ever, most optimization approaches in order picking concentrate on technical as-
pects, leaving out the human factor (cf. Coffey, 1999).
This paper introduces gamification as an innovative approach to enhance staff
motivation in intralogistics. Gamification is a recent trend (originally from mar-
keting) that quickly spread to other areas of application such as education and
training, traffic control, or influencing environmental behaviour. Conceptually,
gamification denotes the application of game elements for engagement, motiva-
tion, learning, or problem-solving purposes in non-gaming, real world contexts
(cf. Kapp, 2012, p. 10). As games continually succeed in luring players into in-
vesting large amounts of time and effort, it is expected that some of the mecha-
nisms making them effective entertainment devices can also be used in non-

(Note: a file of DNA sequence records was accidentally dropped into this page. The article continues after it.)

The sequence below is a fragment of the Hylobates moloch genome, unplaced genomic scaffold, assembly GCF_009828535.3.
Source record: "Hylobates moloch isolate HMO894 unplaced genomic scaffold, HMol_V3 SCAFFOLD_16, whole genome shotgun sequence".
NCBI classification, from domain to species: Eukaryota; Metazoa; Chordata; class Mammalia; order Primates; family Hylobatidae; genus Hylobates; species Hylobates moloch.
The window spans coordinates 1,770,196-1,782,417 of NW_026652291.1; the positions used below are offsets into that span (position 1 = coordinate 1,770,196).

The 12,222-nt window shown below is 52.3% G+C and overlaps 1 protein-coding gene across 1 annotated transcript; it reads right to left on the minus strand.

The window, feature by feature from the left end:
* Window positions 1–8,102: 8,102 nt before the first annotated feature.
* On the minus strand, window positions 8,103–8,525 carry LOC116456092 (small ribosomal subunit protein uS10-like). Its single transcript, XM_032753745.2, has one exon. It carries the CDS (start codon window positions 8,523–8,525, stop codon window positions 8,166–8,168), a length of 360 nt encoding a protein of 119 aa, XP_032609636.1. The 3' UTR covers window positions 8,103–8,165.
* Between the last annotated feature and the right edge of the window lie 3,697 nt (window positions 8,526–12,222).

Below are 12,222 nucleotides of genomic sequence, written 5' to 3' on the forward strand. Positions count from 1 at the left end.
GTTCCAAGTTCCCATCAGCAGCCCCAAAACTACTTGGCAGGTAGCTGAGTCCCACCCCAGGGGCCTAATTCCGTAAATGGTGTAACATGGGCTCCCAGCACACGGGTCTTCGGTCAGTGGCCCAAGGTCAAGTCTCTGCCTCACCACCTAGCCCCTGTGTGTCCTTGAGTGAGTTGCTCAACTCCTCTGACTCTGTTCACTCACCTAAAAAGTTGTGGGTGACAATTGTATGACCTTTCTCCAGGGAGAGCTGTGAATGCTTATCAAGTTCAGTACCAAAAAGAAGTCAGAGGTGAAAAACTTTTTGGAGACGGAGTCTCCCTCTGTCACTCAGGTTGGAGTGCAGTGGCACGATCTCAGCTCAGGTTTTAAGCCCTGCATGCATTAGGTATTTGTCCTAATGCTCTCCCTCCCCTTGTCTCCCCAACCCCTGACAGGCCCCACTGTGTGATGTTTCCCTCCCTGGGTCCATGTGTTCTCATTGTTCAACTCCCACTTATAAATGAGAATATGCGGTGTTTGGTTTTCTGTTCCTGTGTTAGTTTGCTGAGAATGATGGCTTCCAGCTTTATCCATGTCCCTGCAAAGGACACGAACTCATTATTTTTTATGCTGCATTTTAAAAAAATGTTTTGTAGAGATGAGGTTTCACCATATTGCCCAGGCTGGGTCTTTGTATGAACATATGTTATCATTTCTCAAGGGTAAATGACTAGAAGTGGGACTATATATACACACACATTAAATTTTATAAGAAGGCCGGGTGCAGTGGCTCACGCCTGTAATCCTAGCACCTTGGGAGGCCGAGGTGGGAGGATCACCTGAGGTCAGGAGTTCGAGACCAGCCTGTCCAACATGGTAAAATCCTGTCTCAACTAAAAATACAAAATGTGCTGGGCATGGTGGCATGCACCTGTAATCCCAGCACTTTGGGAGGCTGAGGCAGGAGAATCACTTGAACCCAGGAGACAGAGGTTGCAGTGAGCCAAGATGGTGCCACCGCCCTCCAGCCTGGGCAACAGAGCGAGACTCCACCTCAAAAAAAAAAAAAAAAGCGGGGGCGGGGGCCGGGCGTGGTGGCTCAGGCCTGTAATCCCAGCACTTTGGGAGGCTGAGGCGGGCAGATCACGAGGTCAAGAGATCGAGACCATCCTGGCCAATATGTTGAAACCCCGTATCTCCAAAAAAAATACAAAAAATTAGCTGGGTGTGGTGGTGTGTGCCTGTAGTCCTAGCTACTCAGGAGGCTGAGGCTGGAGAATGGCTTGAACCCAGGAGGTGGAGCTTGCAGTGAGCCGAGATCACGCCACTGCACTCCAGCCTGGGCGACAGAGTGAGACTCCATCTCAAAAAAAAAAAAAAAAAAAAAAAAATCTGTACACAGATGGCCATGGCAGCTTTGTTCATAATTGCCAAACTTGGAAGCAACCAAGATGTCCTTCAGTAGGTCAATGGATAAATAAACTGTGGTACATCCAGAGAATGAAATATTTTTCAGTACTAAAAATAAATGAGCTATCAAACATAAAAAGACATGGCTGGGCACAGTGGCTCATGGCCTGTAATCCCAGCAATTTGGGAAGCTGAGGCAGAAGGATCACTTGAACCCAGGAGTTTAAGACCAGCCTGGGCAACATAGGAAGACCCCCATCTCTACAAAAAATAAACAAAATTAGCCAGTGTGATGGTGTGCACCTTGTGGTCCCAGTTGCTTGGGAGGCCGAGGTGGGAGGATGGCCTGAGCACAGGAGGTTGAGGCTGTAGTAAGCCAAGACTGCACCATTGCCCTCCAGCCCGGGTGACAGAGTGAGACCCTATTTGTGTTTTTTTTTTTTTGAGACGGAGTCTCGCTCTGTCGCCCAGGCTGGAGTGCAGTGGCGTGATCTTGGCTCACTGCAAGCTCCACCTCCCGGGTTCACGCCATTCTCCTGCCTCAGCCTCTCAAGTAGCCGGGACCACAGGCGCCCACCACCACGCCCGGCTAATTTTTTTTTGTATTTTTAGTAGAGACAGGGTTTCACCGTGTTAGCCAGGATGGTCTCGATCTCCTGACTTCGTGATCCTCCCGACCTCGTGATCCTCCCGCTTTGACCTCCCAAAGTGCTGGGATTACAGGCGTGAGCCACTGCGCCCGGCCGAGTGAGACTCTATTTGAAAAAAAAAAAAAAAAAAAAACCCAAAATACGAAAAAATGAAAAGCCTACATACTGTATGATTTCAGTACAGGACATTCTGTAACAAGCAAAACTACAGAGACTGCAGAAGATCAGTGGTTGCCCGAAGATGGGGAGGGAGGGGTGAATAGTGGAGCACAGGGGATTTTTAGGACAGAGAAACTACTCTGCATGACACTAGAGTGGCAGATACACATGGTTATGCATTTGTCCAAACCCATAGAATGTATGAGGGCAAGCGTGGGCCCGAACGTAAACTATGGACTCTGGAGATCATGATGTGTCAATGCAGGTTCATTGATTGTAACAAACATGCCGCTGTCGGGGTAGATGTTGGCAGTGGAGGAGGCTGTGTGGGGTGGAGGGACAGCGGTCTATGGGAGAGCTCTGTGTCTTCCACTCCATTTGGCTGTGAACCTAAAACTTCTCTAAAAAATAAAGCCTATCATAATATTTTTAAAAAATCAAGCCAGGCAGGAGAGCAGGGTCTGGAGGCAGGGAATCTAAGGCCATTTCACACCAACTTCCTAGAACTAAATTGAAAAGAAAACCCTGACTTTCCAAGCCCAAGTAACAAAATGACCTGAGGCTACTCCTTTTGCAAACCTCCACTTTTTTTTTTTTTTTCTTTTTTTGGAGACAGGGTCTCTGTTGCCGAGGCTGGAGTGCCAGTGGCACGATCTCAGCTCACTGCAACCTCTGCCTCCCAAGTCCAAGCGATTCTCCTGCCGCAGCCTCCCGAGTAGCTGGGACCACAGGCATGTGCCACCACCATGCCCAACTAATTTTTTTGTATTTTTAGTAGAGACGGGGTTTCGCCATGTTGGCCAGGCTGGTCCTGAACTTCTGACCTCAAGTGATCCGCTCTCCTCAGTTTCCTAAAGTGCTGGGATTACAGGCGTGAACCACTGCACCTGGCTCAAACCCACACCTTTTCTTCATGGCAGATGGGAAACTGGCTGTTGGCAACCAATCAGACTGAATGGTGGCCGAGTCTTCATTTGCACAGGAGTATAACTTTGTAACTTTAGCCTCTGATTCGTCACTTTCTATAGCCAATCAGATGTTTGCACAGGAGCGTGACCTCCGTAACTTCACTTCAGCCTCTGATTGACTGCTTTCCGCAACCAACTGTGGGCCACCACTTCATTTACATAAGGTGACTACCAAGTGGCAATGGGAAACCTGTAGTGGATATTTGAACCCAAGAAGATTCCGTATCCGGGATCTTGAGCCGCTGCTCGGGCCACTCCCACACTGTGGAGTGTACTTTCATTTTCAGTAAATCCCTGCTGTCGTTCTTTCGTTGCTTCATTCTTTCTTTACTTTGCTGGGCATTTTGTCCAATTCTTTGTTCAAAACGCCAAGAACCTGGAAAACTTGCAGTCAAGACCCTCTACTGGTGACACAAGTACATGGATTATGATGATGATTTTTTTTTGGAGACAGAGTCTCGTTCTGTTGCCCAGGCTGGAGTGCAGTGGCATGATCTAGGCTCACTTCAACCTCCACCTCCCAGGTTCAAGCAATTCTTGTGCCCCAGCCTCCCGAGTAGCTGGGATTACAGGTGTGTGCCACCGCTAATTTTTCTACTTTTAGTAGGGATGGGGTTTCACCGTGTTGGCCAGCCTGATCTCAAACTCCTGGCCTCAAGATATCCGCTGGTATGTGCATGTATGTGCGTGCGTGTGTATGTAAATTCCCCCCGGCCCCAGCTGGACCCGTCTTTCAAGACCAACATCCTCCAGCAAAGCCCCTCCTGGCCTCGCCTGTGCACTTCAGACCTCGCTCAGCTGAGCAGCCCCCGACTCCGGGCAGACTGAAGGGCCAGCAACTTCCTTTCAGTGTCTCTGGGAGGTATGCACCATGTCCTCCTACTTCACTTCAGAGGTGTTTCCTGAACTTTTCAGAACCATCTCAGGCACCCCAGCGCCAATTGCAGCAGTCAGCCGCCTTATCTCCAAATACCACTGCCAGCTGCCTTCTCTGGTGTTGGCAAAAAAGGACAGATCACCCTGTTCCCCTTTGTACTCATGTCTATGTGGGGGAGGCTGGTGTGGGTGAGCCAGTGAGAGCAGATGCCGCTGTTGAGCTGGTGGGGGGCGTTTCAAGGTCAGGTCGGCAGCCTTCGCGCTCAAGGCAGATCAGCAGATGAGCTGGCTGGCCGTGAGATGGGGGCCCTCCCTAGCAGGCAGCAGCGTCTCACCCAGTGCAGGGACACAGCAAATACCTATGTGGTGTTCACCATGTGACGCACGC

This paper presents the theoretical background and concept of “GameLog”
(Gamification in intralogistics – Fostering motivation and productivity in order
picking), which is aimed at developing a gamification approach for enhancing mo-
tivation in intralogistics. We first analyze current approaches to staff motivation in
logistics (section 2), afterwards discuss psychological perspectives on fostering
motivation in logistics (section 3) and then introduce gamification and analyze its
potential for motivation in logistics (section 4). Subsequently, we describe the
GameLog project in detail (section 5) and conclude by giving an outlook on its
expected outcomes from practical and research perspectives.